Another good point and one that Catholics can heartily agree with:


Quote:
"...As far as the antichrist is concerned, we have seen that in the New Testament he always assumes the lineaments of contemporary history. He cannot be restricted to any single individual. One and the same he wears many masks in each generation..."

—Cardinal Ratzinger (POPE BENEDICT XVI), Dogmatic Theology, Eschatology 9, Johann Auer and Joseph Ratzinger, 1988, p. 199-200

Nonetheless, the original translation did not suggest this reading so I'd like to know what it actually says if anyone knows the Persian/Arabic. I find the difference a little perplexing.

I would assume that the 1908 translation was likely approved by Abdu'l-Baha?

Last edited by Yeshua; 07-13-2016 at 06:44 PM.
 
Old 07-13-2016, 06:45 PM   #27
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Hmm, that's plausible but does he say "man" or "human souls" at that crucial juncture in the sentence? It's this I would like to know most - does he refer to a "man" or human soul as in the original translation from 1908 or "human souls" in the plural sense?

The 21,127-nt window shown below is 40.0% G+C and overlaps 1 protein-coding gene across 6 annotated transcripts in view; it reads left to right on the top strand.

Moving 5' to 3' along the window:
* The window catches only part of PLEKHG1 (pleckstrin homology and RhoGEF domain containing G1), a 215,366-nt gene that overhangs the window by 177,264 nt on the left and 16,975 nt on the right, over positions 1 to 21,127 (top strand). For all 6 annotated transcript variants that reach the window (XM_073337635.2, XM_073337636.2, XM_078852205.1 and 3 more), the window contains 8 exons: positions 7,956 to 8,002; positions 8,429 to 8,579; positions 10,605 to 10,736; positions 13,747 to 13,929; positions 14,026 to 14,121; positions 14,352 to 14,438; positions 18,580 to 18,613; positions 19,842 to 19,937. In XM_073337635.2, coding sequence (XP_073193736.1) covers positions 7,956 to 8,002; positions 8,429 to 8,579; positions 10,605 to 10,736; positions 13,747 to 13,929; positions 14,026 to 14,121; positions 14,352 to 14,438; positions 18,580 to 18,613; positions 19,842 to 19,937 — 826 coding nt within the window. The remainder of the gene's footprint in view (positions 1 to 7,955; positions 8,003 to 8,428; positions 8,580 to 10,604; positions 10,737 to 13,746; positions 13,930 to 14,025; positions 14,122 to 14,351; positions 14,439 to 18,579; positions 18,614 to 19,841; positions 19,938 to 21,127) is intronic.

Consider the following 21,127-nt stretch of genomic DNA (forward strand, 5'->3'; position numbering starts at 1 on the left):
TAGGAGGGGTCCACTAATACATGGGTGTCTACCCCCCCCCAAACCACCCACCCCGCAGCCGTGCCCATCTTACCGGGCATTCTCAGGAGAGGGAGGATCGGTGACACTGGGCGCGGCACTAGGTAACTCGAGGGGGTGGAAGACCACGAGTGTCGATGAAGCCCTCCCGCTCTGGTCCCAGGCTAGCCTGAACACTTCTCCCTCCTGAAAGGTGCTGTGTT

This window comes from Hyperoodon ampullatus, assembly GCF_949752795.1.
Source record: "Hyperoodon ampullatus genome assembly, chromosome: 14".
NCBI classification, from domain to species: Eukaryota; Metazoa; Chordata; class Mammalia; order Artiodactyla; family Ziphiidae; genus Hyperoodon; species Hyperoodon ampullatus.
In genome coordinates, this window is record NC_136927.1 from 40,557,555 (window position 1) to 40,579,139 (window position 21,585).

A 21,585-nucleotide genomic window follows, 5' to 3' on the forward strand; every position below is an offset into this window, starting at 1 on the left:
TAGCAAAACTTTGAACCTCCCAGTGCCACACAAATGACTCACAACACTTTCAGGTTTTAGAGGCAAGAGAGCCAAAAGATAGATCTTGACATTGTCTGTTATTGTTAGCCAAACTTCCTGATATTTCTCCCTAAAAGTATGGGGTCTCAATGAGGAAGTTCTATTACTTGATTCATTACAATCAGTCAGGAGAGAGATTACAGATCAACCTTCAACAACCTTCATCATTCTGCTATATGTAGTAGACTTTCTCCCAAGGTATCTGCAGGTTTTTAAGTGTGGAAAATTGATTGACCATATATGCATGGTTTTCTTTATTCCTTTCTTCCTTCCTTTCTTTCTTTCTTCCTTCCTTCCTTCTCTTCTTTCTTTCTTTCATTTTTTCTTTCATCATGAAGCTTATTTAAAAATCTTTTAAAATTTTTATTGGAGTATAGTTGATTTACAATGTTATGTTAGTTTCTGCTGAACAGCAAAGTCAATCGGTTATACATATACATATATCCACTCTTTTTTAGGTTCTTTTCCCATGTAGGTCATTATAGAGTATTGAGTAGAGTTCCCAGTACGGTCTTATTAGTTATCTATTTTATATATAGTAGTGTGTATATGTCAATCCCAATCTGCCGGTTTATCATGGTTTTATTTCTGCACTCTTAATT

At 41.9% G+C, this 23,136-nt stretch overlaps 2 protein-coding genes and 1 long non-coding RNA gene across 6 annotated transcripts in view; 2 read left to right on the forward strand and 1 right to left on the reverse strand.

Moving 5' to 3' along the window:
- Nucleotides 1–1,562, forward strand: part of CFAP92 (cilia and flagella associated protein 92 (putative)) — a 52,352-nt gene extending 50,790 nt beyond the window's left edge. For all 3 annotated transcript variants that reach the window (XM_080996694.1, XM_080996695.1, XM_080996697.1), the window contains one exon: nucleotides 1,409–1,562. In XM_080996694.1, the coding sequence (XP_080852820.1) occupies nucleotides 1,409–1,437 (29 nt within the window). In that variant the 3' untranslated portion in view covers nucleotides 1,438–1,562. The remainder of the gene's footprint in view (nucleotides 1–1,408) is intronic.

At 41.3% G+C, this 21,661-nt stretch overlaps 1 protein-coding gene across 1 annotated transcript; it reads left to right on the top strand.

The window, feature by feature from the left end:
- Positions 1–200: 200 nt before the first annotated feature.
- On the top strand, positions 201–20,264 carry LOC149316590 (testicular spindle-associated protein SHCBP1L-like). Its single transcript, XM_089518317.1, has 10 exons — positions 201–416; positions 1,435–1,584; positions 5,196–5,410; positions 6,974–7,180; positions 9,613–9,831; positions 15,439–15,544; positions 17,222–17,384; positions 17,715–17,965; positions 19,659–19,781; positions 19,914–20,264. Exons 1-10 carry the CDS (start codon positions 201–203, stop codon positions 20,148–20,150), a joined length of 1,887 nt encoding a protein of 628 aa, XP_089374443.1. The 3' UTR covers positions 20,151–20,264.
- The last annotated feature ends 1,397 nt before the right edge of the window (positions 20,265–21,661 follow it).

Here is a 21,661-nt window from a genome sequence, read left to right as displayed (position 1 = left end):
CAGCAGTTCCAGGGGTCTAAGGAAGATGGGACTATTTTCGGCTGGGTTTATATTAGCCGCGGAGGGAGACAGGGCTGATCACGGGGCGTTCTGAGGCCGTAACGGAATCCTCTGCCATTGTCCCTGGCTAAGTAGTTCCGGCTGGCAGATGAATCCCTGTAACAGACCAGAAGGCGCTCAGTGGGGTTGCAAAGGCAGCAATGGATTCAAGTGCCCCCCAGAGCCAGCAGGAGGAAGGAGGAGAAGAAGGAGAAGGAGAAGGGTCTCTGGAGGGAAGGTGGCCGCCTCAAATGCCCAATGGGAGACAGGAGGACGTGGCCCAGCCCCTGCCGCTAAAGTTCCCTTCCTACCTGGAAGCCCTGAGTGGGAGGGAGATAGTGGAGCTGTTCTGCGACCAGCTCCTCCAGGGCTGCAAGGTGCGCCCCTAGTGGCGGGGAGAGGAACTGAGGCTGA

In the sentence, He is saying human. The word soul does not exist in that sentence.

But from the whole sentence, He may mean, generally any human who has angelic attributes.
 
Old 07-13-2016, 06:48 PM   #28
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In the sentence, He is saying human. The word soul does not exist in that sentence.

But from the whole sentence, He may mean, generally any human who has angelic attributes.
I see, thank you.

So he says that the Angel will refer to a "human" who will arise in the Dispensation of Baha'u'llah with these heavenly qualities?

But in the context - this could potentially refer generally to any human in the Baha'i era with these qualities?

Hmm. I wonder how we could ascertain this for sure.
 
Old 07-13-2016, 07:05 PM   #29
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I see, thank you.

So he says that the Angel will refer to a "human" who will arise in the Dispensation of Baha'u'llah with these heavenly qualities?

But in the context - this could potentially refer generally to any human in the Baha'i era with these qualities?

Hmm. I wonder how we could ascertain this for sure.